Tech giants hatch a plan for AI job losses: Reskill 95 million in 10 years


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Some of the biggest tech companies in the world — including those heavily invested in artificial intelligence — have formed a consortium to address the impact of jobs lost to AI.

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Accenture, Eightfold, Google, IBM, Indeed, Intel, Microsoft, and SAP, along with six advisers, have formed the AI-Enabled Information and Communication Technology (ICT) Workforce Consortium to help those who have lost or will lose their jobs to AI to either upskill or reskill to reenter the workforce. The consortium will help impacted workers to find training programs and connect businesses with companies looking for their skillsets.

“The mission of our newly unveiled AI-Enabled Workforce Consortium is to provide organizations with knowledge about the impact of AI on the workforce and equip workers with relevant skills,” Cisco executive vice president and chief people, policy & purpose officer Francine Katsoudas said in a statement.

It’s no secret that workers around the globe are being impacted by AI adoption. Several companies, including UPS and IBM, have already acknowledged that they’re laying off or freezing hiring because of AI. In total, US companies have cut more than 4,600 jobs as they seek new AI-ready hires or replace positions with AI, according to a study earlier this year from outplacement companies Challenger, Gray & Christmas.

Of course, many of those cuts are driven by the AI innovations that ICT participants developed. And while consortium members acknowledged that lost jobs are a reality — and that many jobs will be replaced entirely by AI — they’re hoping that upskilling and reskilling support will help workers find new careers in other roles.

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As part of that effort, the companies said their goal is to “positively impact over 95 million individuals around the world over the next 10 years.” While that’s a decidedly nebulous goal, the companies offered up some specifics:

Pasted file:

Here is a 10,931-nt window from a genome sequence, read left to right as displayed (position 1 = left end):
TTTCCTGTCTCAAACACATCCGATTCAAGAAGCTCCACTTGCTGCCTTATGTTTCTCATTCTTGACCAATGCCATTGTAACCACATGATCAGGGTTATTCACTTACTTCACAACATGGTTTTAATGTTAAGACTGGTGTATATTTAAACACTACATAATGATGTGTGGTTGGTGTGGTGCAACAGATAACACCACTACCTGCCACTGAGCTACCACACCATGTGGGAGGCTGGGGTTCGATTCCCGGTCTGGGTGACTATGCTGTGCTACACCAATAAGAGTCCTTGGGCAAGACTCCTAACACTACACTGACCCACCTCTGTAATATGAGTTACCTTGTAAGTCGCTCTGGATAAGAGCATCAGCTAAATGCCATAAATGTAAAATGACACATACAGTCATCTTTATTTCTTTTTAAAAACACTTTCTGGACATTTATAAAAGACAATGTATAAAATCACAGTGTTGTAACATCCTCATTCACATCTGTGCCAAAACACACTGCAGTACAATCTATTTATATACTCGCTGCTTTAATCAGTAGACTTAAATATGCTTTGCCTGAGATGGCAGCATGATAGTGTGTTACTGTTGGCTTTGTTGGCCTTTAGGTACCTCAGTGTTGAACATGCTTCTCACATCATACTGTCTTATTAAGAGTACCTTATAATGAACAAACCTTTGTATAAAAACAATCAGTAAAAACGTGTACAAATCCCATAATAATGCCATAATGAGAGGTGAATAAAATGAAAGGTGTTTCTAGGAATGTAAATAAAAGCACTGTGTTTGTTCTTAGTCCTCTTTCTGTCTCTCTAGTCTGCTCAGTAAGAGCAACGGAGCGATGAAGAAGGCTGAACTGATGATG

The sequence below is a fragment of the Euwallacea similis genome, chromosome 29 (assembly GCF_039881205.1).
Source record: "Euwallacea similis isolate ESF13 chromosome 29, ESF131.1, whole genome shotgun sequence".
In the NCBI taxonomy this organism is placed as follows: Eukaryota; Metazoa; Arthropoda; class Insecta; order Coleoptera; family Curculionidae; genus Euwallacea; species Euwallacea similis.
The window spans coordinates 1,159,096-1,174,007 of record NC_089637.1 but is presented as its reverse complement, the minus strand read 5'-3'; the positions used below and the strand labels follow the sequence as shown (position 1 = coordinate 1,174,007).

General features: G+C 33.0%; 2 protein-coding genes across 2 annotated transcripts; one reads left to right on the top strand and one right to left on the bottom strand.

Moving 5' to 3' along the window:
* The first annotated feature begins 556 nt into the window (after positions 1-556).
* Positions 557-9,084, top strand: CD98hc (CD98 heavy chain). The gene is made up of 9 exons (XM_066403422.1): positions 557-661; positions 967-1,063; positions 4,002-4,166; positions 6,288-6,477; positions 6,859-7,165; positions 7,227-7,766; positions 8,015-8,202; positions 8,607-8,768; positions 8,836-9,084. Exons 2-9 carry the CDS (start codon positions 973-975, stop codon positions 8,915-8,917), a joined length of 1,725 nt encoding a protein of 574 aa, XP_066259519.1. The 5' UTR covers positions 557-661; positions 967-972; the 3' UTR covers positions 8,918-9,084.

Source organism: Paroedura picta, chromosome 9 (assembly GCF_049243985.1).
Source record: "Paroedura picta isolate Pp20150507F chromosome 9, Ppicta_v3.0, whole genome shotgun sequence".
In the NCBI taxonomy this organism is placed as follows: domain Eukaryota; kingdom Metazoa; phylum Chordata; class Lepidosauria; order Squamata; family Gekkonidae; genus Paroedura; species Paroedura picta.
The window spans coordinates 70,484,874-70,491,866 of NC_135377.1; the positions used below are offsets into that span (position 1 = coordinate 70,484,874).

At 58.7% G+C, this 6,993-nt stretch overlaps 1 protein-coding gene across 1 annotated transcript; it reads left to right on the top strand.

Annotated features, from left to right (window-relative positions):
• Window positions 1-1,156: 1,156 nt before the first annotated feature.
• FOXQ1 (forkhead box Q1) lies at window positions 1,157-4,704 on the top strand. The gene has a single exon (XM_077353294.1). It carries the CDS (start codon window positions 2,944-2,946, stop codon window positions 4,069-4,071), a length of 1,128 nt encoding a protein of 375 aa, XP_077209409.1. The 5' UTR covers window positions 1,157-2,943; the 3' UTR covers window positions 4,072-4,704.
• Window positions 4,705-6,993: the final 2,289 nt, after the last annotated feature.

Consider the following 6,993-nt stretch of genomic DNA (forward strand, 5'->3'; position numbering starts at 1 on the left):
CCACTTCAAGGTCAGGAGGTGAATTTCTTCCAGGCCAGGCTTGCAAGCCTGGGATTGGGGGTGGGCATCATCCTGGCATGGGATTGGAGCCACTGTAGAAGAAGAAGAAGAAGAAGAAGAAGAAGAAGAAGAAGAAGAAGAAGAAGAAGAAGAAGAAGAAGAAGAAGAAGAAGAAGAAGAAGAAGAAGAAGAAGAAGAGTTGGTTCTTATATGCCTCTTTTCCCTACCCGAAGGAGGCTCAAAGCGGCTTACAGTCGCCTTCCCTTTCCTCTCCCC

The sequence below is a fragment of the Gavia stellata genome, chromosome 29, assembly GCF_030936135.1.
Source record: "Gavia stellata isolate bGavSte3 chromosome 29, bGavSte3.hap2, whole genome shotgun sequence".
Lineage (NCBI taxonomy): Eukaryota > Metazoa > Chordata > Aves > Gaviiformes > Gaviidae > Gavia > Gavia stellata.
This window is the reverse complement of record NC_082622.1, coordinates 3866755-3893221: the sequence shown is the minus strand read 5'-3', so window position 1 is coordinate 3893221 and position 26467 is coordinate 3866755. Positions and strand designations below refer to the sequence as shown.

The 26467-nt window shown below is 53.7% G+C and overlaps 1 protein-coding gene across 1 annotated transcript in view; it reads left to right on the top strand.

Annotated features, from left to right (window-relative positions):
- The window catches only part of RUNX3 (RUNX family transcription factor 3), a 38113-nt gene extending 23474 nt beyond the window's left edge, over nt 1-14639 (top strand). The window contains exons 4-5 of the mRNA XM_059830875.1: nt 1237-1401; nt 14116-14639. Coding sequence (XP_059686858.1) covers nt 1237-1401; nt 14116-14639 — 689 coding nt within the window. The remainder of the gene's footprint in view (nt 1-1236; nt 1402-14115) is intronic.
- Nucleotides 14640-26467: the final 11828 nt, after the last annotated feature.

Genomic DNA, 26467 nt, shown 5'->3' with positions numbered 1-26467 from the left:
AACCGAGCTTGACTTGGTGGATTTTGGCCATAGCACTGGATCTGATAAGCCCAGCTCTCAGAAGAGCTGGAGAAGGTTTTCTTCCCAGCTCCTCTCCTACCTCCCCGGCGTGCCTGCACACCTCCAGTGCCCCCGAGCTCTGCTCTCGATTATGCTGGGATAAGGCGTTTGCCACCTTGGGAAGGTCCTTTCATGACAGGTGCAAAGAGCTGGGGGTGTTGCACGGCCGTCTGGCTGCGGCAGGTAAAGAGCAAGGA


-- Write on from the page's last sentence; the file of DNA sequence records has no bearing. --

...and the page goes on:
• Cisco said it hopes to “train 25 million people with cybersecurity and digital skills by 2032.”
  • IBM said it plans to “skill 30 million individuals by 2030 in digital skills, including 2 million in AI.”
  • Intel aims to train “more than 30 million people with AI skills for current and future jobs by 2030.”
  • Microsoft said it will “train and certify 10 million people from underserved communities with in-demand digital skills for jobs and livelihood opportunities in the digital economy by 2025.”
  • SAP hopes to “upskill 2 million people worldwide by 2025.”
  • Google said it’s already announced “EUR 25 million in funding to support AI training and skills for people across Europe.”

To be clear, the aforementioned goals are just that — goals. And while it’s possible the companies could meet or even exceed those numbers, it’s also possible they don’t. Clearly, the ICT has its work cut out for it.

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To get there, the companies said they first plan to look at how AI has impacted 56 unidentified job roles that make up 80 percent of the top 45 job titles, based on the volume of job postings, since last year. Then they plan to make recommendations on how to move forward with ensuring workers have the requisite skills that the ICT companies are looking for to reach their lofty goals.

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